LONDON — The president of the International Olympic Committee insisted no decision will be made about Russia’s participation in the Winter Games until two committees investigating doping allegations against the country are through with their work.

Thomas Bach spoke Friday after the IOC executive board’s meeting with leaders of track and field’s governing body.

Allegations of state-sponsored doping in Russia first arose within the track team. An investigation led by IOC member Dick Pound revealed that IAAF leaders conspired with Russian officials to cover up doping positives. That led to a revamp of the IAAF, establishment of an independent anti-doping unit and the suspension of Russia’s track team, which the IAAF council extended this week.

Nineteen Russians who have been cleared of wrongdoing will compete at world championships, which got underway Friday, as neutral athletes.

Asked if he would like to see Russia banned from the upcoming Olympics, Bach, who advised against a full Russian ban for the Rio de Janeiro Games, said: “I cannot prejudge the results, recommendations and decisions of our two commissions and the IOC executive board. This will depend very much on their work, so the rest would be speculation at this point.”

The IOC opted against a blanket ban of Russia for Rio even though evidence pointed to doping corruption in other sports. Instead, the IOC allowed each sport to determine who would be eligible. Even with the track team banned, 271 Russians competed in the Summer Games and combined for 55 medals.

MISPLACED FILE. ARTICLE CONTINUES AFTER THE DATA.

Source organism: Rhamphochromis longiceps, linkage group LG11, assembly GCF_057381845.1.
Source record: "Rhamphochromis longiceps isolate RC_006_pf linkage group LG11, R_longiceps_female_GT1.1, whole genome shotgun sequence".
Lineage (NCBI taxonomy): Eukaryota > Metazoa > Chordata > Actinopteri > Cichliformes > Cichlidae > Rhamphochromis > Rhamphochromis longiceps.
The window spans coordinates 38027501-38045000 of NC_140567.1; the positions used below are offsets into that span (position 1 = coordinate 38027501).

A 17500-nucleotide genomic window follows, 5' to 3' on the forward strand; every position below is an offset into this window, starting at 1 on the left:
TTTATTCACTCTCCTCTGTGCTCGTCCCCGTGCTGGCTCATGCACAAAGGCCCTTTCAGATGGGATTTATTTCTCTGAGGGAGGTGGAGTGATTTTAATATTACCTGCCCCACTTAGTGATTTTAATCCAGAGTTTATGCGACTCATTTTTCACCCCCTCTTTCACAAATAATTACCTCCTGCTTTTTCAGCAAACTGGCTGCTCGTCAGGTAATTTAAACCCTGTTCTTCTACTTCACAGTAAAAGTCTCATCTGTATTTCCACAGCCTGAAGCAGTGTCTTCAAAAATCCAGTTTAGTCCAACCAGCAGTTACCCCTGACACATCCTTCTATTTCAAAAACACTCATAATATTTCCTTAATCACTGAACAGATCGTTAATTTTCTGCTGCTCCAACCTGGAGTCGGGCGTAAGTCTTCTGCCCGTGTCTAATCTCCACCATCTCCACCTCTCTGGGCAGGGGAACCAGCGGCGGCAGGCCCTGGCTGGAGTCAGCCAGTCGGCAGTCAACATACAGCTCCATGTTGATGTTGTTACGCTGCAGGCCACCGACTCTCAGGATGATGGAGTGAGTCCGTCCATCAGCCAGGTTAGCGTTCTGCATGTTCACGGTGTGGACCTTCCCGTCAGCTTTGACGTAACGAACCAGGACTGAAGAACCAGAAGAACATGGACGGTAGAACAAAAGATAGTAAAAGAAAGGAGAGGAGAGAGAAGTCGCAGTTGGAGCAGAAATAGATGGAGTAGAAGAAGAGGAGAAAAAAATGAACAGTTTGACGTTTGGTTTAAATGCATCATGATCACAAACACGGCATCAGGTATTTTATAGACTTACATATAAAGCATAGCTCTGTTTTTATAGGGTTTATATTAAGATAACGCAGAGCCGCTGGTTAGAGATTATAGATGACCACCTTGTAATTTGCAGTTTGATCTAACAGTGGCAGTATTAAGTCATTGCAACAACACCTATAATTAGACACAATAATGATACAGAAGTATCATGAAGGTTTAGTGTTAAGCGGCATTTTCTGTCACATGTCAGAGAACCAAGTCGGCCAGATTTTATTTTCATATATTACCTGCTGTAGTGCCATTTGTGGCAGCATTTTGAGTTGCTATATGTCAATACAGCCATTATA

Since then, another investigation has revealed even more corruption — including the swapping of tainted samples with clean ones through a small hole drilled at the testing lab at the Sochi Olympics — which has put the IOC in a similar position for the Pyeongchang Games in six months.

The IOC has two commissions reviewing evidence provided by Richard McLaren, whose own investigation stemmed from the Sochi Games and found more than 1,000 athletes covering 30 sports benefited from Russia’s doping program.

In refusing to commit to a decision about Russia for next year, Bach said the IOC was in a different circumstance than the IAAF, because corruption in track and field involved the federation’s own leadership.

“It was a courageous decision at the time and a courageous decision to follow it through,” he said. “The IOC has accepted and supported these measures from the very beginning. … Different circumstances require different measures.”